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Chess: Sosonko's dragon meets St George

SOSONKO'S pet dragon is sick. For almost 20 years, the Dutch grandmaster Gena Sosonko has championed the dragon variation of the Sicilian Defence. Popular at club level for its ready-made, easy-to-follow strategy, the dragon has always had troubles surviving the lances of modern grandmasters, but in Sosonko's hands the beast has performed creditably. By keeping one analytic step ahead of the latest refutation, he kept it alive at the highest levels.

Last week, Sosonko's dragon met its St George. With 10. h4, Jeroen Piket adopted the standard anti- dragon formation. White aims for an automatic attack with 0-0-0, g4, h5 and Bh6. Black counters with play along the c-file. In the 1960s, 10 . . . Rc8 was the automatic move, in the 1970s it was 10 . . . Qa5 followed by Rfc8, and in the 1980s 10 . . . h5. Now the dragon faithful have switched back to the old move.

Sosonko's 19 . . . Be5 is the latest wrinkle on the dragon's skin, preventing Qh2 and preparing to meet 20. f4 with 20 . . . Bxd4 21. Bxd4 Rxc2 now that Qh6 is no longer possible. However, 20. Qd3] and 21. Rxh7]] caught Sosonko in a brilliant piece of home preparation. After 23. Rh6 Black cannot defend g6 since 23 . . . Be8 loses to 24. Ne6+ Kg8 25. Rxg6+ Bxg6 26. Qxg6+ Kh8 27. Ng5. After 27. dxe6 White threatens Qh7+ and Qf7 mate, and 27 . . . Qxf3 loses to 28. Rh7+ Kf6 (Kf8 is just as bad after Bh6+) 29. Rf7+. At the end, the threat of Qf7 mate could only be delayed a single move by 29 . . . Rg7 30. Rh8+.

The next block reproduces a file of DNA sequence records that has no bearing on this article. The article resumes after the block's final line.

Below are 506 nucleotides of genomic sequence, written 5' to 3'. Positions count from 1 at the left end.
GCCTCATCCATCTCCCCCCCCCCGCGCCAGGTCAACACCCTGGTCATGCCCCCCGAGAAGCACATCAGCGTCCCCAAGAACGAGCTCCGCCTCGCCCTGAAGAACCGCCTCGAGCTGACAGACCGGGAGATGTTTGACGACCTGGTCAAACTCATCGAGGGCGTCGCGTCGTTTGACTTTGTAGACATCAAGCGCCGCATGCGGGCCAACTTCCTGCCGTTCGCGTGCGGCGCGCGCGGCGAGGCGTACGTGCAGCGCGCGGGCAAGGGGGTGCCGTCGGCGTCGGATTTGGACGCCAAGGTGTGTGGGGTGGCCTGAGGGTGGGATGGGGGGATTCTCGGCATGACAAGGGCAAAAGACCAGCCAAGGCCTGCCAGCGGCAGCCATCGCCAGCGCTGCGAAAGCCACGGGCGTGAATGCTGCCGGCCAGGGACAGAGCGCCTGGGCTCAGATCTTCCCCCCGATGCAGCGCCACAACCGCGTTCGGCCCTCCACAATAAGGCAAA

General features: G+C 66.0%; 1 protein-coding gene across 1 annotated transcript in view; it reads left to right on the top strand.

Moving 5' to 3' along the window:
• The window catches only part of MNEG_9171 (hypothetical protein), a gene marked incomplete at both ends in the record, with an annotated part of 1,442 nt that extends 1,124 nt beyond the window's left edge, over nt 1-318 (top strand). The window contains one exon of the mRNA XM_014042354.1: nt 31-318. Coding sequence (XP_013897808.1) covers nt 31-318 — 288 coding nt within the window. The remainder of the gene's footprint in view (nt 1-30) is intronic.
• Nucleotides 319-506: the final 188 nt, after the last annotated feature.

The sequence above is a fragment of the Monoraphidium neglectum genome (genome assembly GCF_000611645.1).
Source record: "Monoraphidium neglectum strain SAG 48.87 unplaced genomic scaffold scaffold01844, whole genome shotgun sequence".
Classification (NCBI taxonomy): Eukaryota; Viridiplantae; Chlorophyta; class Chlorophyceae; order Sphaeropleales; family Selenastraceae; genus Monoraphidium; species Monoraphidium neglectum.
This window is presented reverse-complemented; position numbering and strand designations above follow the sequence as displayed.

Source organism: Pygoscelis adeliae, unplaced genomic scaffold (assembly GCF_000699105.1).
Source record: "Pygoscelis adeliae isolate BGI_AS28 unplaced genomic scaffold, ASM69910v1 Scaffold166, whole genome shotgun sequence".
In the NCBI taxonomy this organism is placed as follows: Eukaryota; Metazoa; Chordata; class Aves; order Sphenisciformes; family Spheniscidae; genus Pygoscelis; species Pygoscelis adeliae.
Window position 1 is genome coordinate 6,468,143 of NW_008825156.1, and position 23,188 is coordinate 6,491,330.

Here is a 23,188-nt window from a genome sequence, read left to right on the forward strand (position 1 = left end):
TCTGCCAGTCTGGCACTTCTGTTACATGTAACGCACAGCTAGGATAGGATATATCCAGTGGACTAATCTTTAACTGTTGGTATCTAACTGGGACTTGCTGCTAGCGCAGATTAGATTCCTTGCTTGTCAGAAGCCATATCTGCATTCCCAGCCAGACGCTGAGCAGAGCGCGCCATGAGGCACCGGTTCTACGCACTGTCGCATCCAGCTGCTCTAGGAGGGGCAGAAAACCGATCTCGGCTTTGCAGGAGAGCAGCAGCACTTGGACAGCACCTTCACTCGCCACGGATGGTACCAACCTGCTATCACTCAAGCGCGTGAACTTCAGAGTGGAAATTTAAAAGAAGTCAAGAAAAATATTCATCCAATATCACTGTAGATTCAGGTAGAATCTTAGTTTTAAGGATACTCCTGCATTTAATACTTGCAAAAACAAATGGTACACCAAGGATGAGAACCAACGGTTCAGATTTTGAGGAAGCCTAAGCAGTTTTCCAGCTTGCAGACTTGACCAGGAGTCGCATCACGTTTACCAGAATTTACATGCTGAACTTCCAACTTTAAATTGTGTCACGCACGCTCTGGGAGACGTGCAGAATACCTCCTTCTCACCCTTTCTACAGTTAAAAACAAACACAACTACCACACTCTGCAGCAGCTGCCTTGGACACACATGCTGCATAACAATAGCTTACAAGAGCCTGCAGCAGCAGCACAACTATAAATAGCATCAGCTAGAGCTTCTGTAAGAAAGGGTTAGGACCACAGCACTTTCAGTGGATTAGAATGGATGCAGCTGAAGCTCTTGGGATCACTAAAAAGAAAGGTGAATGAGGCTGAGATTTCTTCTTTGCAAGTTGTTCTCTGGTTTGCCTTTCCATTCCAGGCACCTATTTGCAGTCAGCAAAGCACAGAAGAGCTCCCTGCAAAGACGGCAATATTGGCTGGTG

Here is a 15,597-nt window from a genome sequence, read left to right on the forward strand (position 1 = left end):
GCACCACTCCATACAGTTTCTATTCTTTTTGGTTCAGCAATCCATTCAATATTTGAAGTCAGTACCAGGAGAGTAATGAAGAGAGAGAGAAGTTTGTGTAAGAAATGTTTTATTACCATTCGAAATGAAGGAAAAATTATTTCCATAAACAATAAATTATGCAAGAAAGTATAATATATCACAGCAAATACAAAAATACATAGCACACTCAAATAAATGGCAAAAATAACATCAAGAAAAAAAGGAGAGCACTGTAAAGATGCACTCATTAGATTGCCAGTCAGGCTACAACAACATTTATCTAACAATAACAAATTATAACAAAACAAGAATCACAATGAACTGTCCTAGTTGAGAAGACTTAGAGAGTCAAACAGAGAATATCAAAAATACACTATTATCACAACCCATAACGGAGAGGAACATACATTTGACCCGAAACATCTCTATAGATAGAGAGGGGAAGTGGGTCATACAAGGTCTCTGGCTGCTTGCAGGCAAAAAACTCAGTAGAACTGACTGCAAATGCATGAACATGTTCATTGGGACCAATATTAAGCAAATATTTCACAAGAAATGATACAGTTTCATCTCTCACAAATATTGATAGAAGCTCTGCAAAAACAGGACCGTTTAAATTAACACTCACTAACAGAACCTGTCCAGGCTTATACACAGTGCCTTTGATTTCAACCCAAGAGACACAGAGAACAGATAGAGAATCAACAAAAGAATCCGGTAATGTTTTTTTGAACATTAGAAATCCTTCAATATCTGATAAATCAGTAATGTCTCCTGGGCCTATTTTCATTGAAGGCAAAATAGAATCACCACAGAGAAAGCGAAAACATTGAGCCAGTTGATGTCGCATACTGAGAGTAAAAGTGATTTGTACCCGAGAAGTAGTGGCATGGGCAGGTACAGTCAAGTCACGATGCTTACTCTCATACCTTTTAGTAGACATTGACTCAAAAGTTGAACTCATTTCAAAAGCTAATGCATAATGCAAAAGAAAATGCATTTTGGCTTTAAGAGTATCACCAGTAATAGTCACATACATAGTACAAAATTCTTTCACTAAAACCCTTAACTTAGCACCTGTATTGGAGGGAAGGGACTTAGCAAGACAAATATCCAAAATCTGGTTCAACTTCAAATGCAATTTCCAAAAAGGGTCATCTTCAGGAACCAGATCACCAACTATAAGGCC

White: Piket Black: Sosonko 1 e4 c5 16 hxg6 fxg6 2 Nf3 d6 17 Kb1 b5 3 d4 cxd4 18 Nd5 Nxd5 4 Nxd4 Nf6 19 exd5 Be5 5 Nc3 g6 20 Qd3 Qb7 6 Be3 Bg7 21 Rxh7 Kxh7 7 f3 Nc6 22 Rh1+ Kg7 8 Qd2 0-0 23 Rh6 Rg8 9 Bc4 Bd7 24 Rxg6+ Kh8 10 h4 Rc8 25 Rh6+ Kg7 11 Bb3 Ne5 26 Ne6+ Bxe6 12 0-0-0 Nc4 27 dxe6 Kf8 13 Bxc4 Rxc4 28 Qf5+ Bf6 14 g4 Qc7 29 Qh5 1-0 15 h5 Rc8